Recession turns U.S. trucker shortage to surplus
By Nick Carey
DETROIT (Reuters) - If you think now is a good time to try your hand as a U.S. truck driver with steady pay and a life on the open road, think again.
The U.S. recession has turned a serious shortage of drivers into a surplus virtually overnight. Disappearing credit has hurt production and shipments of goods of all kinds all at once, idling thousands of trucks.
"When I began trucking two years ago you couldn't throw a dime up in the air without hitting a trucking job," said Brian Short, 26. "Those days are gone."
To an extent, Short is lucky to have a job. But only up to a point, as this is a business where you make your own luck.
Short has no criminal record and a good driving record. That enabled him to switch a few months ago from a large trucker where he was unhappy to Con-way Truckload -- a long-haul unit of truck and logistics outfit Con-way Inc.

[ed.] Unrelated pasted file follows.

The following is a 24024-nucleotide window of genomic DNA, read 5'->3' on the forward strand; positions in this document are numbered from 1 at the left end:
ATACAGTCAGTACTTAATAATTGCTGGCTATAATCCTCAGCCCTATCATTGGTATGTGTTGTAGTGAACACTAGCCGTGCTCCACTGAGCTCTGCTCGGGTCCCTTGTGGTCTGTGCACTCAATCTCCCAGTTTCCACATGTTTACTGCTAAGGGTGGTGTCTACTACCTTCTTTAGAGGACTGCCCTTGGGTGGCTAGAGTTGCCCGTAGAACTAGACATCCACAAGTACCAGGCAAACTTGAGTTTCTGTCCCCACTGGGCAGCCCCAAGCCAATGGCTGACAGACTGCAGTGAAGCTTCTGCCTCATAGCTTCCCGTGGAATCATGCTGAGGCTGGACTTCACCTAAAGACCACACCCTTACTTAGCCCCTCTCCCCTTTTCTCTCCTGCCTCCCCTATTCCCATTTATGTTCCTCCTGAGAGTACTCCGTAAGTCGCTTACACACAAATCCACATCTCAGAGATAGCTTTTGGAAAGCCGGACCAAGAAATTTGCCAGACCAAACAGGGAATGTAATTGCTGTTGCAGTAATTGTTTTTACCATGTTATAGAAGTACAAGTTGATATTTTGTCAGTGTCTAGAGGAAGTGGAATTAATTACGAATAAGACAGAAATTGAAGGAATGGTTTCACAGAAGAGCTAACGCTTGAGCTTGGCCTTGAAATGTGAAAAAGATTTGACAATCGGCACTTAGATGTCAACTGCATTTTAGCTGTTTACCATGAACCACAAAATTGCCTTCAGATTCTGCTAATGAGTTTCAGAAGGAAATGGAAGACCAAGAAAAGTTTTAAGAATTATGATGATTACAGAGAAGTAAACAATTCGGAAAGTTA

"I've talked to drivers recently who have only driven 1,000 miles in a week," said Short, who spends two months at a time on the road away from his wife and young son in Tampa, Florida. "Last month I drove 12,000 miles, so I'm sticking with Con-way."
Short has 170,000 career miles under his belt -- roughly two thirds of the distance to the moon. Miles matter the most in this business, as truckers are paid by the mile.
The recent economic boom years were a "buyer's market" for good drivers, with some trucking companies seeing driver turnover as high as 130 percent a year. They could pick and choose their jobs and might be offered bonuses of $5,000 just to sign on for work. All that has changed with the recession. Continued...